Five Burning Questions for the Cincinnati Reds in 2016

Source: Michael Hickey/Getty Images North America

Source: Michael Hickey/Getty Images North America

Who closes now that Aroldis Chapman is in New York?

The likely closer would be J.J. Hoover, who has five career saves, three career sub-3.00 ERA seasons in four years and a career 9.1 K/9 that will serve him well in ninth as it has in the seventh and eighth innings. Beginning his age-28 season, former closers such as Brad Lidge, Jason Isringhausen and even Mariano Rivera didn’t begin closing until age-27, so Hoover might not be as irrelevant as you think.

Other options include former starting pitcher turned reliever and No. 3 prospect in 2013, Tony Cingrani, Jumbo Diaz and last season’s No. 1 prospect Robert Stephenson.

Cingrani, a former starter who looked nearly unhittable in 104.2 innings in 2013 before already shaky control issues progressively weakened in the following two seasons, could fit well in a closing role. However, his stuff, a devastating FB/CH combo might not necessarily be the ideal fit for a closer, though Cingrani remains tough to hit especially in his first time through the order.

Diaz, an imposing 6-foot-4 280-pound reliever who features an upper-90’s fastball, has a career 10.1 K/9 and a 3.88 ERA across 95.0 innings and would profile well as a power closer if he finds consistency.

Stephenson, maybe the team’s top prospect again this season, is a future starter but after splitting 2015 in AA and AAA, the Reds could look to get him some major league innings out of the bullpen. He has a plus fastball with decent off-speed and breaking pitches to complement, which have given him a career 9.8 K/9 in the minors, and could prove a sneaky dominant closer for a short period of time at some point in 2016 if the Reds choose to go that route.

Honorable mention: Brandon Finnegan.

Similar to Stephenson, Finnegan is a top young arm in the Reds’ system — acquired in the trade that sent Cueto to Kansas City — and has a power arsenal that he used out of KC’s bullpen in the 2014 playoffs. The Reds appear set on making Finnegan a starter and may not want to play with his psyche, but he may ultimately wind up in the pen regardless, so he could get a run in the ninth inning in 2016.

2 Responses

  1. Carl Insco

    Nice article Brandon. I find it amusing that you said of Suarez when describing his experience: “with a paltry .242 AVG”. Given the fact that it looks like the Reds will have Hamilton, Cozart and Bruce (1/3 of the lineup) as starters, a .242 average looks awesome. Let’s face the facts: Hamilton cannot and probably will never be able to hit and will never or should never be a lead off hitter, Bruce has lost his mojo and should have already been traded giving someone valuable experience and Cozart has never been a high average hitter and even though he started off last season hot he was beginning to tumble like a rock right before his injury. It is sad when 1/3 of your lineup everyday can’t hit their weight. Sure it is nice to have the gold glove type defense of Hamilton and Cozart or the speed of Hamilton or the HR power of a Bruce, but man they have to get on base more and cut down on the SO. Hey I’m all for the rebuild, but they need to trade Cozart and Bruce to add to the rebuild. I would give Hamilton one more year and if he doesn’t improve then either trade him or send him to the bench as a defensive replacement/pinch runner. As far as Bailey goes….well they screwed up giving him the big contract instead of Cueto! He is nothing more than a .500 pitcher with injury concerns. Sure the 2 no hitters were exciting, but I’d rather have a healthy pitcher with an above .500 average.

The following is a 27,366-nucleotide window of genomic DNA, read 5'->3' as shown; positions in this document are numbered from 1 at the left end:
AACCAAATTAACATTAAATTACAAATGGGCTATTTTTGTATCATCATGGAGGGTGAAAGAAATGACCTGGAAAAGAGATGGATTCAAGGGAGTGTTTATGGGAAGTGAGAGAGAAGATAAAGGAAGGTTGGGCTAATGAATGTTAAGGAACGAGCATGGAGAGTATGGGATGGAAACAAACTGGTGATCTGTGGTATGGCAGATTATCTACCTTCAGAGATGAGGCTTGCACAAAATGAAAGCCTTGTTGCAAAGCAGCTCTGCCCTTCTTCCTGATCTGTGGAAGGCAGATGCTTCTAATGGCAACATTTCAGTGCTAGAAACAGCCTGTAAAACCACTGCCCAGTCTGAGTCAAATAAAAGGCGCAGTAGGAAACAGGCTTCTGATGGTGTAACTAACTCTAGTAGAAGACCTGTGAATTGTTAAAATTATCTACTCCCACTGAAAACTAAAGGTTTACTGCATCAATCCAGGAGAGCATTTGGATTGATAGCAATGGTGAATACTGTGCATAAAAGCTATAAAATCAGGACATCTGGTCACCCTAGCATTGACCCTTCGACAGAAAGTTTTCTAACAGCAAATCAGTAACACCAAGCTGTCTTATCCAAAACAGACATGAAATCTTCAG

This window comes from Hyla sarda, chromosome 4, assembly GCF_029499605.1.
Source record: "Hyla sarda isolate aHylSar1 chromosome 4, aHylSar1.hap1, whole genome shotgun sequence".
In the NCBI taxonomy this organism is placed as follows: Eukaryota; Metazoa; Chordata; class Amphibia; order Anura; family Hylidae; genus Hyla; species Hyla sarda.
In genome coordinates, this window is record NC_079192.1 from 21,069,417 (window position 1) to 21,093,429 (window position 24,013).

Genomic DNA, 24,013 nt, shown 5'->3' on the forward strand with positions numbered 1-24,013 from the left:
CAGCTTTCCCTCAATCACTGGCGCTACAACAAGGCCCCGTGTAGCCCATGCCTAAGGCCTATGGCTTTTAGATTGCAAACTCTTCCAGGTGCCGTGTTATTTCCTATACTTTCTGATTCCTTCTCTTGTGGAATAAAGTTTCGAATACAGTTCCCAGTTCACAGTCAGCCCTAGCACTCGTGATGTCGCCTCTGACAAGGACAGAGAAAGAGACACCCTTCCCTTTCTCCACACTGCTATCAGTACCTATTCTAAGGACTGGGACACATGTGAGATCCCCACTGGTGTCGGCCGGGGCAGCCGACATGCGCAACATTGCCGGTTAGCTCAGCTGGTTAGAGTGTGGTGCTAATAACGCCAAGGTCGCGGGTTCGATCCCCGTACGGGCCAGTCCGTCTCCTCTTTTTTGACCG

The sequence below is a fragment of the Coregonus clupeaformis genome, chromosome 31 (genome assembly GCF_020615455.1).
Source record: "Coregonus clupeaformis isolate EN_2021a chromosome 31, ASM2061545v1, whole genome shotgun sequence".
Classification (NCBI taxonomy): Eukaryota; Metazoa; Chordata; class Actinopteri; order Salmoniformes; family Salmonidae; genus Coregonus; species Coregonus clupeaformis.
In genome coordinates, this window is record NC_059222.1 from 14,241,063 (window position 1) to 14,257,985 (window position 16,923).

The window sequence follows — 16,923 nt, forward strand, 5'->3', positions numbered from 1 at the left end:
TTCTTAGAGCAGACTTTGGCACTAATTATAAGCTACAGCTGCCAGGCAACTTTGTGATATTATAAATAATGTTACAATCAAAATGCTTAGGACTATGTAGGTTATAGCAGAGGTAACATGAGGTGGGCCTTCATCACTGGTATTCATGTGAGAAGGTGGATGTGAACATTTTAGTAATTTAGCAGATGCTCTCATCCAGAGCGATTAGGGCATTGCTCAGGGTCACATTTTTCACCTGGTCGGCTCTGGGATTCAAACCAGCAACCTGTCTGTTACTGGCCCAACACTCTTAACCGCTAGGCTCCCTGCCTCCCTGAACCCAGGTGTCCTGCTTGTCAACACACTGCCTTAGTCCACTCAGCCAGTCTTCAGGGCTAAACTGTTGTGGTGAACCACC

• Brandon Shrider

      I couldn’t agree more, Carl. Cozart has never been an offense-first player, and despite a nice start last season, I don’t expect that to change. I’ve never been a fan of Bruce, but he did have a nice run from 2010-13 hitting 30+ HR in three of those four years. Always seemed to be too inconsistent and unreliable to get the big hit. Hamilton, possibly switching back to RH-only could prove beneficial. I doubt he ever hits .300, but I think he can improve enough not to be a liability, and his OBP will prove crucial — maybe he’ll improve on taking walks.
      And definitely agree on the Homer deal. I said that from the time they signed him. The Reds are paying him like an ace, but hasn’t proven to be much more than a No. 3 starter who can’t stay healthy. It’ll be interesting to see how the rest of this rebuild goes, with Bruce, Votto and Phillips all possibly on their way out if the Reds can find any takers … and the players waive their NTC’s which I think Phillips and Votto both have.


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